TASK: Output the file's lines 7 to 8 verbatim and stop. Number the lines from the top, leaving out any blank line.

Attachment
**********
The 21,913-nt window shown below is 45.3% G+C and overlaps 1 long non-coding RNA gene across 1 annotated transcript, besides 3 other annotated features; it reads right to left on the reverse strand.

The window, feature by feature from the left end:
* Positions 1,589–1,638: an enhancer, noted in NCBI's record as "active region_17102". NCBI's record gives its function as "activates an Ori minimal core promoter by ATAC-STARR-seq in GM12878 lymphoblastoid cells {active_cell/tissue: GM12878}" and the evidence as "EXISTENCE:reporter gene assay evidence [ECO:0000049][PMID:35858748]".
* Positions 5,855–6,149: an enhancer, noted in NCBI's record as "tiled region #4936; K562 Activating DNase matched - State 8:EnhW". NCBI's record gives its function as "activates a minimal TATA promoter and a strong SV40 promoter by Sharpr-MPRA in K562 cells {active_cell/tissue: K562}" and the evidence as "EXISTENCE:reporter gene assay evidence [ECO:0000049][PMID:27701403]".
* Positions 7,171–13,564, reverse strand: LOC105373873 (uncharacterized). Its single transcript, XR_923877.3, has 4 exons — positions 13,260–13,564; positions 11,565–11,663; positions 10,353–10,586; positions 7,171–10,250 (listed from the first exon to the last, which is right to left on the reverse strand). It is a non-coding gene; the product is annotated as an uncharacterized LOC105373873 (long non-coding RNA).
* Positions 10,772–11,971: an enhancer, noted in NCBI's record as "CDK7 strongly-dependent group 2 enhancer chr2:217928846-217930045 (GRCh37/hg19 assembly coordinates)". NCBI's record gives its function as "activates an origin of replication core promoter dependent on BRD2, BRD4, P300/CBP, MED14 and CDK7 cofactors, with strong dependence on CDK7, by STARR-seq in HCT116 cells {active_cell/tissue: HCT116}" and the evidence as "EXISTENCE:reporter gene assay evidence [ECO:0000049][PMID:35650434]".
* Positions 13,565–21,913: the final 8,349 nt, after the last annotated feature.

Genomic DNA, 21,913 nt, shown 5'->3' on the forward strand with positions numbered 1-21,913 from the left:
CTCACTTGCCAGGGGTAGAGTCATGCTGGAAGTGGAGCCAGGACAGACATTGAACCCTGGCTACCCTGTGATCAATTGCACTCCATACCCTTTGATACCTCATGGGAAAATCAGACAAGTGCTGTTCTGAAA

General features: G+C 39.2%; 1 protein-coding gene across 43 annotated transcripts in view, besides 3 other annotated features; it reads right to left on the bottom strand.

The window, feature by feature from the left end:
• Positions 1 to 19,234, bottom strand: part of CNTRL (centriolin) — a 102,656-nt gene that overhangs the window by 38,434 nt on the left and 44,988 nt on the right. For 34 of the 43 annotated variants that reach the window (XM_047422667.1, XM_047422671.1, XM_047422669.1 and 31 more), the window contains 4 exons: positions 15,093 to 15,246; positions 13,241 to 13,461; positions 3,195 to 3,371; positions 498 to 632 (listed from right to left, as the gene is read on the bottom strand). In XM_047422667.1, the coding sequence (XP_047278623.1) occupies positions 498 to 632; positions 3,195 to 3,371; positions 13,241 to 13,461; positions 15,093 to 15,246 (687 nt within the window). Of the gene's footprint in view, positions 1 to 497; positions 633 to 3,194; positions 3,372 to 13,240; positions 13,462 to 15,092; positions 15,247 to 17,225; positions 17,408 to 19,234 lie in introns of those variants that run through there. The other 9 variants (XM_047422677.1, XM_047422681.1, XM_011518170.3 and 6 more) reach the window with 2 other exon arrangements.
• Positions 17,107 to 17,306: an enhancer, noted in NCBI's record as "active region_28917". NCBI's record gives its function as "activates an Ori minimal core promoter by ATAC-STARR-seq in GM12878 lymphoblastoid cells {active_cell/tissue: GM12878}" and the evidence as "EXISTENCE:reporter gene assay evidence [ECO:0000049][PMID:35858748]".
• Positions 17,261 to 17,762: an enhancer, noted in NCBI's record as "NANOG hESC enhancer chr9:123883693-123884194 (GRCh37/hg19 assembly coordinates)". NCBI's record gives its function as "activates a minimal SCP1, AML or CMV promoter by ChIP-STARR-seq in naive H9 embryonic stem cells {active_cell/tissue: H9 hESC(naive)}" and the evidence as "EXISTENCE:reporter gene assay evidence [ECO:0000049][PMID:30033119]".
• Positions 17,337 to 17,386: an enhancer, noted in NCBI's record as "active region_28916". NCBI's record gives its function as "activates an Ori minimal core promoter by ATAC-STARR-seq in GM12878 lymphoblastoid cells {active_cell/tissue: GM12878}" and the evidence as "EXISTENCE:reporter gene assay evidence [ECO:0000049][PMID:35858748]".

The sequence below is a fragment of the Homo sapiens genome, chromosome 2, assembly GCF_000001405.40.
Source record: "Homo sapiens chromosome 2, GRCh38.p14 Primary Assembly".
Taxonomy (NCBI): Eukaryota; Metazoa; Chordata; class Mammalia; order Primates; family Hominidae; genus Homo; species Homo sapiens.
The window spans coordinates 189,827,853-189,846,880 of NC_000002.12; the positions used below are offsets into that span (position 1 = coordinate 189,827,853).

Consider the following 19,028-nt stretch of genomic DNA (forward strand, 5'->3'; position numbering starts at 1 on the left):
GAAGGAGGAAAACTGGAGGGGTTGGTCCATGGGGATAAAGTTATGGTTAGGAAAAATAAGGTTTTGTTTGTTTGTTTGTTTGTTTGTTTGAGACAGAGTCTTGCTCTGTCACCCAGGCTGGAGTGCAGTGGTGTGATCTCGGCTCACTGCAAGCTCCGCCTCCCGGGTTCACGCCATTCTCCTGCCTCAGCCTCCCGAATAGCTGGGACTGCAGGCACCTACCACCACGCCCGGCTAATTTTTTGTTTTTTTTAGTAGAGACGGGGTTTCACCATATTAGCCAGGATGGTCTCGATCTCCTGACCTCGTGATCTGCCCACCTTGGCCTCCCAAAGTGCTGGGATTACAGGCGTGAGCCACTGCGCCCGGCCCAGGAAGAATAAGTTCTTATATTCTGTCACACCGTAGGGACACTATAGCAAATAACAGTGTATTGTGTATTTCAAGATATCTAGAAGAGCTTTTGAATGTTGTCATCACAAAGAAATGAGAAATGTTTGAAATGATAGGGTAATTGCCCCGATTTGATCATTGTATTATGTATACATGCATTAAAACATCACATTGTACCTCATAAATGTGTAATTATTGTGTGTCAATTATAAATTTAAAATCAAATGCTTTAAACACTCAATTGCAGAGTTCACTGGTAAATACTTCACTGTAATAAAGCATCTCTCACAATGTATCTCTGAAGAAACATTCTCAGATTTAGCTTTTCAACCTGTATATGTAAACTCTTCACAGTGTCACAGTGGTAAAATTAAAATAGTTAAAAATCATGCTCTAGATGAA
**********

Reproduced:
* Positions 13,565–21,913: the final 8,349 nt, after the last annotated feature.

Genomic DNA, 21,913 nt, shown 5'->3' on the forward strand with positions numbered 1-21,913 from the left: